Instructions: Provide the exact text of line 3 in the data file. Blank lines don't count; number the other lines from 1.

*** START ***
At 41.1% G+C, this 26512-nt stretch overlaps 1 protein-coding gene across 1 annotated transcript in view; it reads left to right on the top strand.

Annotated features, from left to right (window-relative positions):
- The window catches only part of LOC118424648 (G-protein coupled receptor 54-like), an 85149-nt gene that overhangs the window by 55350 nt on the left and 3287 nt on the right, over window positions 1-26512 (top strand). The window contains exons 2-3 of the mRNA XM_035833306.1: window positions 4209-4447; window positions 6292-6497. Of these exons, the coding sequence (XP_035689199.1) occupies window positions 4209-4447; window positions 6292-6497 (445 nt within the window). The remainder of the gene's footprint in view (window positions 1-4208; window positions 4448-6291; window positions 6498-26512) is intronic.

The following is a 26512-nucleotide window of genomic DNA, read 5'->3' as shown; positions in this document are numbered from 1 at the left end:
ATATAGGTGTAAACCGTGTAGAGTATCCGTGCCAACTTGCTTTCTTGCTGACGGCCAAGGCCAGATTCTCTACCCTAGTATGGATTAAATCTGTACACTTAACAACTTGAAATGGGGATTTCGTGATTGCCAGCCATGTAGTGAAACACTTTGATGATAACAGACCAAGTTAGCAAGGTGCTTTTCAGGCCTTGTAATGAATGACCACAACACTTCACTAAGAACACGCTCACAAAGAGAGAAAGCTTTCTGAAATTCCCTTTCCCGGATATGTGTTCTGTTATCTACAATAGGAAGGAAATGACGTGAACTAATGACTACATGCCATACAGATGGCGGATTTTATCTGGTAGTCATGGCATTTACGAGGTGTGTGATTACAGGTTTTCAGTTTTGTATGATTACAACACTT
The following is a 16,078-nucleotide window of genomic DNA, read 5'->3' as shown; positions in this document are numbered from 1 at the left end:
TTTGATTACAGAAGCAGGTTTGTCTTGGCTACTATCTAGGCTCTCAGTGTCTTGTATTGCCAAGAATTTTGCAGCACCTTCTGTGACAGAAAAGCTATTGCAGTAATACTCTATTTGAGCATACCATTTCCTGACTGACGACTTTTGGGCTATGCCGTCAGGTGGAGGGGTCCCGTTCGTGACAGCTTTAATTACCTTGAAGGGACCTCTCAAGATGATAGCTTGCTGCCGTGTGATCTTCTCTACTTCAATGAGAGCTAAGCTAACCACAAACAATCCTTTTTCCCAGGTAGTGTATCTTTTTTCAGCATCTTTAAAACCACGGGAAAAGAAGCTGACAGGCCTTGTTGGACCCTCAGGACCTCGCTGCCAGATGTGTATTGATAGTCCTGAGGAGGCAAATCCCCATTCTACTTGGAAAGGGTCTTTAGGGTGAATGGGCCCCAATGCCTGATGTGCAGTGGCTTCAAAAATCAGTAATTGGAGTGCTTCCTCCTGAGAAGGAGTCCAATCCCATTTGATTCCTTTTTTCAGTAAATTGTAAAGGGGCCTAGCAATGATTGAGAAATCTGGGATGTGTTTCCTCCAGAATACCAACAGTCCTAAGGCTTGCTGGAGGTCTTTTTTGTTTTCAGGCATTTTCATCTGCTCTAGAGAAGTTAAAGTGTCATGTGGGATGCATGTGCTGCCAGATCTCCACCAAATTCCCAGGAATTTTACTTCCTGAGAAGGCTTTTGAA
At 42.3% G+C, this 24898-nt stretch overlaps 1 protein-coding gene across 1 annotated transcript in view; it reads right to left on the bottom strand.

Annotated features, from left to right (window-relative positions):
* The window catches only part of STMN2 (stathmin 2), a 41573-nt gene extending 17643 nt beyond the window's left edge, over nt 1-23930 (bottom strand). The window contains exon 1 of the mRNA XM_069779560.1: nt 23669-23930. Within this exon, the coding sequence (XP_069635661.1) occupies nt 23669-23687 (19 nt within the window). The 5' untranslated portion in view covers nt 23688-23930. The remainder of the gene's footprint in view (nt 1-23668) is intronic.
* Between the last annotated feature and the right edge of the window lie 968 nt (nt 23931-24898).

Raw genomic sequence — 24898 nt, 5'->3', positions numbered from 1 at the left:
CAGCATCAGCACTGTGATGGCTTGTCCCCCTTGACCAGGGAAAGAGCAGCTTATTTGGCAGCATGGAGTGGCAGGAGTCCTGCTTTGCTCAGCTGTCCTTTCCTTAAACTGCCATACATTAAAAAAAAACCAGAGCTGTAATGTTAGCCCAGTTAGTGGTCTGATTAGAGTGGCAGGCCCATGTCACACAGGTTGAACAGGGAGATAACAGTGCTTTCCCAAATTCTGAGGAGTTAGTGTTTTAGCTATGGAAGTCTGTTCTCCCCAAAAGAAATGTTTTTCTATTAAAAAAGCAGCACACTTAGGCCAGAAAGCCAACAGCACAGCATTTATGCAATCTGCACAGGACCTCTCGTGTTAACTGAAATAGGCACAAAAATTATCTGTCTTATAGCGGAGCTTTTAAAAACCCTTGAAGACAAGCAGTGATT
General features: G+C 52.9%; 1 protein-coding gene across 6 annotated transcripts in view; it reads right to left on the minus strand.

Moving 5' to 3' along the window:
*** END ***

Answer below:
- The window catches only part of LOC118424648 (G-protein coupled receptor 54-like), an 85149-nt gene that overhangs the window by 55350 nt on the left and 3287 nt on the right, over window positions 1-26512 (top strand). The window contains exons 2-3 of the mRNA XM_035833306.1: window positions 4209-4447; window positions 6292-6497. Of these exons, the coding sequence (XP_035689199.1) occupies window positions 4209-4447; window positions 6292-6497 (445 nt within the window). The remainder of the gene's footprint in view (window positions 1-4208; window positions 4448-6291; window positions 6498-26512) is intronic.